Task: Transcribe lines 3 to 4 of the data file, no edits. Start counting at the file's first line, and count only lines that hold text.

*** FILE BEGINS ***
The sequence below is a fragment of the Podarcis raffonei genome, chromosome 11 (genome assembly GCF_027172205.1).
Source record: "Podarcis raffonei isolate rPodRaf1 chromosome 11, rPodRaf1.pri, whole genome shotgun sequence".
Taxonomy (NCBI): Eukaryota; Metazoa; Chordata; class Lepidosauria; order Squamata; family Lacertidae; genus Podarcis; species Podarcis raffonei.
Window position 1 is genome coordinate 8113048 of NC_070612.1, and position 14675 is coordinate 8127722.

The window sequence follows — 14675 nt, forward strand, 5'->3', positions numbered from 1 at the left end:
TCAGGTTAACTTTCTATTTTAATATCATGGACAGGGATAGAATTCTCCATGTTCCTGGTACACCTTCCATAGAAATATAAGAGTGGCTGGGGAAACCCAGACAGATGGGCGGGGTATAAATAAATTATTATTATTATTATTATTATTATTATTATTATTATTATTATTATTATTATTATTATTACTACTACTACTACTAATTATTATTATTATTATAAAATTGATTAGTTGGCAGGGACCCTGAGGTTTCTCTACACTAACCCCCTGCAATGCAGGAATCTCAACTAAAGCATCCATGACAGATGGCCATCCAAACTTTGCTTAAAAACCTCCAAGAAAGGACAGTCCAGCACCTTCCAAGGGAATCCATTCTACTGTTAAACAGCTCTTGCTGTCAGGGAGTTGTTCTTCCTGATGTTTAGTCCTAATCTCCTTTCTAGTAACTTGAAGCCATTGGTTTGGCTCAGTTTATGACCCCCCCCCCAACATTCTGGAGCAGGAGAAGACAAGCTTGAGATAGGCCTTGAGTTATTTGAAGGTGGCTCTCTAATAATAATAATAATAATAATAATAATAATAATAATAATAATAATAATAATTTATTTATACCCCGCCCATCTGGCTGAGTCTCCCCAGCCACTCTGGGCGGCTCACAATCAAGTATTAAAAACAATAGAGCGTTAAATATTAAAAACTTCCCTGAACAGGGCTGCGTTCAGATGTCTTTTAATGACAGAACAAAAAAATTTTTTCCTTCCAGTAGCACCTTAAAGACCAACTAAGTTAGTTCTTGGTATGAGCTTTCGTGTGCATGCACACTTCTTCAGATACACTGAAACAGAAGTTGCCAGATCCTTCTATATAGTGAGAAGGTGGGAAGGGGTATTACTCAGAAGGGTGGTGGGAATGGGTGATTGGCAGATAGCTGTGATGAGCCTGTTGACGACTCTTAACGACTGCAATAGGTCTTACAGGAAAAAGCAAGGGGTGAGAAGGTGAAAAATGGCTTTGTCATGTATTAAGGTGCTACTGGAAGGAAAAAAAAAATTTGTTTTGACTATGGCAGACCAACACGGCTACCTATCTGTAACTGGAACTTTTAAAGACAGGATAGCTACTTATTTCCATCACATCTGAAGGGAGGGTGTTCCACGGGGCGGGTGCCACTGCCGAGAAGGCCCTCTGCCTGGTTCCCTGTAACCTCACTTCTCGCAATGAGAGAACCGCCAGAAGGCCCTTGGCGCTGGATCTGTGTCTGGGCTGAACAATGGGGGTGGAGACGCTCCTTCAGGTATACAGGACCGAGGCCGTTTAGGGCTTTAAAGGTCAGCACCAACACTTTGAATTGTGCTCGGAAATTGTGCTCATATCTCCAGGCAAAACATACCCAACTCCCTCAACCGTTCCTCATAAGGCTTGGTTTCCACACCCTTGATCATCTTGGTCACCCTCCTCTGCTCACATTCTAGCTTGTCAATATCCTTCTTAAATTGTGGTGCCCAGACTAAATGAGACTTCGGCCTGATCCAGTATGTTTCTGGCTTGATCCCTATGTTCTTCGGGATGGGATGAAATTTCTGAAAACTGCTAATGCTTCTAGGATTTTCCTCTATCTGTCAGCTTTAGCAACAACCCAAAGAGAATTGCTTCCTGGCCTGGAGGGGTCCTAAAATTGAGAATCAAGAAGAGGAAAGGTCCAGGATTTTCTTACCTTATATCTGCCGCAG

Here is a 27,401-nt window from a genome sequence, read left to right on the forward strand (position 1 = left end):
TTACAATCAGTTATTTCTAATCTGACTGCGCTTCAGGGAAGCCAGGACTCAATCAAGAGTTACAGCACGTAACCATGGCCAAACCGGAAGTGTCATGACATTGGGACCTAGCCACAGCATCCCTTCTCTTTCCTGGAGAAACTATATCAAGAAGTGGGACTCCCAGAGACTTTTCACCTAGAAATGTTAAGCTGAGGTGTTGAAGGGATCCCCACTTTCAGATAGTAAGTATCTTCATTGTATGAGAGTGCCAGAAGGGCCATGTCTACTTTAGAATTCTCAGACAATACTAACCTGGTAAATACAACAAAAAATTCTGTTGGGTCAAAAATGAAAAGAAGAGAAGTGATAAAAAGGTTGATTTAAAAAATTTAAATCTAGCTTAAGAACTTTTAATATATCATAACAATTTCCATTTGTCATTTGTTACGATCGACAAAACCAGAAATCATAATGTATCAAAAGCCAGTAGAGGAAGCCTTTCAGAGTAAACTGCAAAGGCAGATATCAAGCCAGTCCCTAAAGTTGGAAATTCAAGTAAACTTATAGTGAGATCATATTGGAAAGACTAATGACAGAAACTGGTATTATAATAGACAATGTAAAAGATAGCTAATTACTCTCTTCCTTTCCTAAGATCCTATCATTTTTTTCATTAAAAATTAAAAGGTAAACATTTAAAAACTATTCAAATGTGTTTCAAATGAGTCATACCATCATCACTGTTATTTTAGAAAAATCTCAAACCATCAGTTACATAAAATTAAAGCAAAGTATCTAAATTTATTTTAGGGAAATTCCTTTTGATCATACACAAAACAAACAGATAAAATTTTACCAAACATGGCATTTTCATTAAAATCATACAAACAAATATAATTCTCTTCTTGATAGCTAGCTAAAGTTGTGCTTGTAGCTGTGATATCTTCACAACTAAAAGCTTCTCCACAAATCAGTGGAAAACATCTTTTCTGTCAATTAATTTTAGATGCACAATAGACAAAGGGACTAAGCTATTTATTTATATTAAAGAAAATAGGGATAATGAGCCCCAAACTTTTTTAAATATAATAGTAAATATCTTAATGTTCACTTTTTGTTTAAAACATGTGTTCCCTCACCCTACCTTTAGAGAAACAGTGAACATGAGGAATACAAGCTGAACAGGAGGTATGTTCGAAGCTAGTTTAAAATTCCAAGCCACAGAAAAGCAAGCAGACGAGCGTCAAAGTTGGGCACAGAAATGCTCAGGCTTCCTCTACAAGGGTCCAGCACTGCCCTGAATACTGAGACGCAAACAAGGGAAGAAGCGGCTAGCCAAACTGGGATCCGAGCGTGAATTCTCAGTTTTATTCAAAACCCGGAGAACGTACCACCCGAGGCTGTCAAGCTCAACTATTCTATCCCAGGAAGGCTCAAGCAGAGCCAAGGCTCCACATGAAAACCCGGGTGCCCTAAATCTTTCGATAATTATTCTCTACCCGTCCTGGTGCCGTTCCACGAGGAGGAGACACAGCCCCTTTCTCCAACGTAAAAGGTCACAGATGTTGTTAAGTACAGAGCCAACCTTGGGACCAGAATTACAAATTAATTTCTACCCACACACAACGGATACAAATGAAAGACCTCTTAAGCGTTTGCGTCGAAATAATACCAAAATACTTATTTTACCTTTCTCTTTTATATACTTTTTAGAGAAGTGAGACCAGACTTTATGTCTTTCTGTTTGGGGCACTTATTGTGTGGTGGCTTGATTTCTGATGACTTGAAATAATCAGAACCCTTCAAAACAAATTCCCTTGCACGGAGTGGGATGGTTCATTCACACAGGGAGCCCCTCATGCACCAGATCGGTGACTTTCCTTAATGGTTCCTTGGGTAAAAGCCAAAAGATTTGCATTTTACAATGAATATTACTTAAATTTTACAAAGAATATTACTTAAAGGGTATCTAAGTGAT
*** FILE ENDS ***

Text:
Taxonomy (NCBI): Eukaryota; Metazoa; Chordata; class Lepidosauria; order Squamata; family Lacertidae; genus Podarcis; species Podarcis raffonei.
Window position 1 is genome coordinate 8113048 of NC_070612.1, and position 14675 is coordinate 8127722.